Youth around the world are fittingly described as digital natives because of their comfort and skill with technological hardware and content. Recent studies indicate that an overwhelming majority of children and teenagers use the Internet, cell phones, and other mobile devices. Equipped with familiarity and unprecedented access, it is no wonder that adolescents consume, create, and share copious amounts of content. But is there a cost? Digital Youth: The Role of Media in Development recognizes the important role of digital tools in the lives of teenagers and presents both the risks and benefits of these new interactive technologies. From social networking to instant messaging to text messaging, the authors create an informative and relevant guidebook that goes beyond description to include developmental theory and implications. Also woven throughout the book is an international sensitivity and understanding that clarifies how, despite the widespread popularity of digital communication, technology use varies between groups globally. Other specific topics addressed include: Sexuality on the Internet. Online identity and self-presentation. Morality, ethics, and civic engagement. Technology and health. Violence, cyberbullying, and victimization. Excessive Internet use and addictive behavior. This comprehensive volume is a must-have reference for researchers, clinicians, and graduate students across such disciplines as developmental/clinical child/school psychology, social psychology, media psychology, medical and allied health professions, education, and social work.In 2004, the Kaiser report indicated that 74% of 8- to 18-year olds in the USA had Internet access in their homes (Roberts, ... the percentages of Internet users were 76% in Singapore, 88% in the USA, 98% in Israel, 95% in Canada, 96% in theanbsp;...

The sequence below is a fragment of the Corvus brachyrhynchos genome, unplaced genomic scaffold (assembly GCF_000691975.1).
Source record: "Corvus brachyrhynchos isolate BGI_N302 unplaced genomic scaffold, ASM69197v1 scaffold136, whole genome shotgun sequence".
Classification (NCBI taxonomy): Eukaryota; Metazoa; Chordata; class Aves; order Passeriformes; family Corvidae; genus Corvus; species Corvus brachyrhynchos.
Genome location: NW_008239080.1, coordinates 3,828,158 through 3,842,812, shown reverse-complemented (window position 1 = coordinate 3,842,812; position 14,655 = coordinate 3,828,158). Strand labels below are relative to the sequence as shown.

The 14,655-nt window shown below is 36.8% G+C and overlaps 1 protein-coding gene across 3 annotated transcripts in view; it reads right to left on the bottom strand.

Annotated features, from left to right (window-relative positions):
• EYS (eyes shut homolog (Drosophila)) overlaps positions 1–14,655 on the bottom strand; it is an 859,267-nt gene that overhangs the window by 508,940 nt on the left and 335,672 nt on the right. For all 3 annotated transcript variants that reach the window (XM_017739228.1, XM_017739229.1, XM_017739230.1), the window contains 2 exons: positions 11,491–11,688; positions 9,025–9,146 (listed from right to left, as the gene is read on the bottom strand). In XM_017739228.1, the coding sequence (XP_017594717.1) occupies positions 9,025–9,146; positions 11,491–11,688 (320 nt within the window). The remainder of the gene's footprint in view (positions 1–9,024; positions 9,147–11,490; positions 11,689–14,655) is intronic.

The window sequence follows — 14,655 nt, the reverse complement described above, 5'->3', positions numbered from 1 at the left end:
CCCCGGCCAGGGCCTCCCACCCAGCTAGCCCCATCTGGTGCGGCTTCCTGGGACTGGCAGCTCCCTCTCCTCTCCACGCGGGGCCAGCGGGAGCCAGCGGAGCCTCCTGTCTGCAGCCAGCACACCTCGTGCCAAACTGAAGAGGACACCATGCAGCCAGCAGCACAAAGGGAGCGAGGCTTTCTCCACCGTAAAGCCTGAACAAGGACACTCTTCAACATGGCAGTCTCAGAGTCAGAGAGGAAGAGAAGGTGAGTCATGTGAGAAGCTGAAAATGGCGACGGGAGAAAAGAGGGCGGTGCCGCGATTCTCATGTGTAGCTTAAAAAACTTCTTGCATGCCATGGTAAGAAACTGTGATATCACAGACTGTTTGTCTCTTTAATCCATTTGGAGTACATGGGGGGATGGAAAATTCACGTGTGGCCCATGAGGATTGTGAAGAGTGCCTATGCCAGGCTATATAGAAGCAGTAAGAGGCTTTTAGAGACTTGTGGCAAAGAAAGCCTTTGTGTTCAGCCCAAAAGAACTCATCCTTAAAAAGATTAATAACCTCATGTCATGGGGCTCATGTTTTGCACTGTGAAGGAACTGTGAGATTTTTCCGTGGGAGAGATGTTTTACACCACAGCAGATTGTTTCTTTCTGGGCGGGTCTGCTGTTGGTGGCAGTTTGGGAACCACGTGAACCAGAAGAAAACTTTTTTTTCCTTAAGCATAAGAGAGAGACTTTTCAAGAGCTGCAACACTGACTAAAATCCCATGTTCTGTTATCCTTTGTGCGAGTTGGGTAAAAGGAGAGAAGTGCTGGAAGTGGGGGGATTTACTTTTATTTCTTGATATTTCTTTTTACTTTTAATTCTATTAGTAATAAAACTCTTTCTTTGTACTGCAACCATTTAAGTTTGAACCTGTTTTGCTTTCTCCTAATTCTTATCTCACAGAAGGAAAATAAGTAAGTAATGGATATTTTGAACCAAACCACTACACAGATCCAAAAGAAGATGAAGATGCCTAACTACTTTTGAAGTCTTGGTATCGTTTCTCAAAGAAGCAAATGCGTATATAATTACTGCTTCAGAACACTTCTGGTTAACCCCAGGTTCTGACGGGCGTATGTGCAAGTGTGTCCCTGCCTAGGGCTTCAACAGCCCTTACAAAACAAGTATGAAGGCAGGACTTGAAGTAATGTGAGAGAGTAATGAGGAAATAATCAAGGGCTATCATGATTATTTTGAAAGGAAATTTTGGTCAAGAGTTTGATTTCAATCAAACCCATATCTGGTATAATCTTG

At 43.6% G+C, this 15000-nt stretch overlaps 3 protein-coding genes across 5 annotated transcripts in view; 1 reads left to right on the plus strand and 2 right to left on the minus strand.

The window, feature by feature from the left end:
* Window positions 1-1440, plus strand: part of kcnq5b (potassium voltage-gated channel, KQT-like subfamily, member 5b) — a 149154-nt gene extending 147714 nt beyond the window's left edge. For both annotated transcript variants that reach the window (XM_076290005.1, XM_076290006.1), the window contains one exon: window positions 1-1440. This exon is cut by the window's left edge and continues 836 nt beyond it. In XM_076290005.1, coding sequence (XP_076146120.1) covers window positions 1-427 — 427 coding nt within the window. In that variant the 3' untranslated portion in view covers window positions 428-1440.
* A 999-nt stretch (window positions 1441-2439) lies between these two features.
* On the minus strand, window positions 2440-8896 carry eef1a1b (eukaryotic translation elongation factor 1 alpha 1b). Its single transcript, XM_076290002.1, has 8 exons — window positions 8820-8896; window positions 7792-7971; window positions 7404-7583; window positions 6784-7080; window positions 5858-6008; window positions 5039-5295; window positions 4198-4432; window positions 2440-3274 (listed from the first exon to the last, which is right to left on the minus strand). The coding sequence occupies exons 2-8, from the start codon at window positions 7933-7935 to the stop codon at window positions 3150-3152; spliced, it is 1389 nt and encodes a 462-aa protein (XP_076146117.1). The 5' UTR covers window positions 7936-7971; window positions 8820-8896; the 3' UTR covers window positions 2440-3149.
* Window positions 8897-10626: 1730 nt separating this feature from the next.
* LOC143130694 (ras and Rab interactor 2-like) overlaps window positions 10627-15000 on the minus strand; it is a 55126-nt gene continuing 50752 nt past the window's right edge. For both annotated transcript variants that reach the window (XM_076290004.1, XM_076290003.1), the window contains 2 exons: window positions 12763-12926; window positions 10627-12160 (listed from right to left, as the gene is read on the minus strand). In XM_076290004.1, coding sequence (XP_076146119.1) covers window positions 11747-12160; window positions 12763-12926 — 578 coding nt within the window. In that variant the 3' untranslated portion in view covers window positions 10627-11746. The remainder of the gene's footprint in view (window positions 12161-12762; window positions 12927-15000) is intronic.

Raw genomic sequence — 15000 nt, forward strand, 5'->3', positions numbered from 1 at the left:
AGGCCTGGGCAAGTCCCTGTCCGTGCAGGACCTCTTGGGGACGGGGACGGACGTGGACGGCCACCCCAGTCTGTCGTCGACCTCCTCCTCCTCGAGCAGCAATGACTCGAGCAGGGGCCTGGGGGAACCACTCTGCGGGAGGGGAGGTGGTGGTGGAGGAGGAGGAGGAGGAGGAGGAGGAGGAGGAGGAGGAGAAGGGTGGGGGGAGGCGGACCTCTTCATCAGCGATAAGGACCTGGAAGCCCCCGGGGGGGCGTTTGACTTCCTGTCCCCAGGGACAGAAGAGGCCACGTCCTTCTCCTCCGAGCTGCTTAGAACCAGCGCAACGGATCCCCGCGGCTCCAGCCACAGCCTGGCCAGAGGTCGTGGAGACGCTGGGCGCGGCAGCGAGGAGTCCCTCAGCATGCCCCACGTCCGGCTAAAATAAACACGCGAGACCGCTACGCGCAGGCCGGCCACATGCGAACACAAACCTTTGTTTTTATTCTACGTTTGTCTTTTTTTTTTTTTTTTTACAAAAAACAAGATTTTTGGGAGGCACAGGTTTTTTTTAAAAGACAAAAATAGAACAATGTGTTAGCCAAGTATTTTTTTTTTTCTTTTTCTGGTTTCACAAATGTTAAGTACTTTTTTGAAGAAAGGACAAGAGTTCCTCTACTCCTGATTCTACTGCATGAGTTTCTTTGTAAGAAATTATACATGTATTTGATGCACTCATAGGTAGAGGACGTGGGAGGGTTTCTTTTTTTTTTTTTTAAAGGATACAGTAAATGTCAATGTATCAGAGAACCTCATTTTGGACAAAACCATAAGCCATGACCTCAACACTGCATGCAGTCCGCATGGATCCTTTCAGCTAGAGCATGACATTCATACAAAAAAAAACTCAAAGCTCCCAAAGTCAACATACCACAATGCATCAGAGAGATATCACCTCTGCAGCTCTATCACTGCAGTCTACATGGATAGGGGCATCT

|Author||:||Kaveri Subrahmanyam, David Smahel|
|Publisher||:||Springer Science & Business Media - 2010-11-02|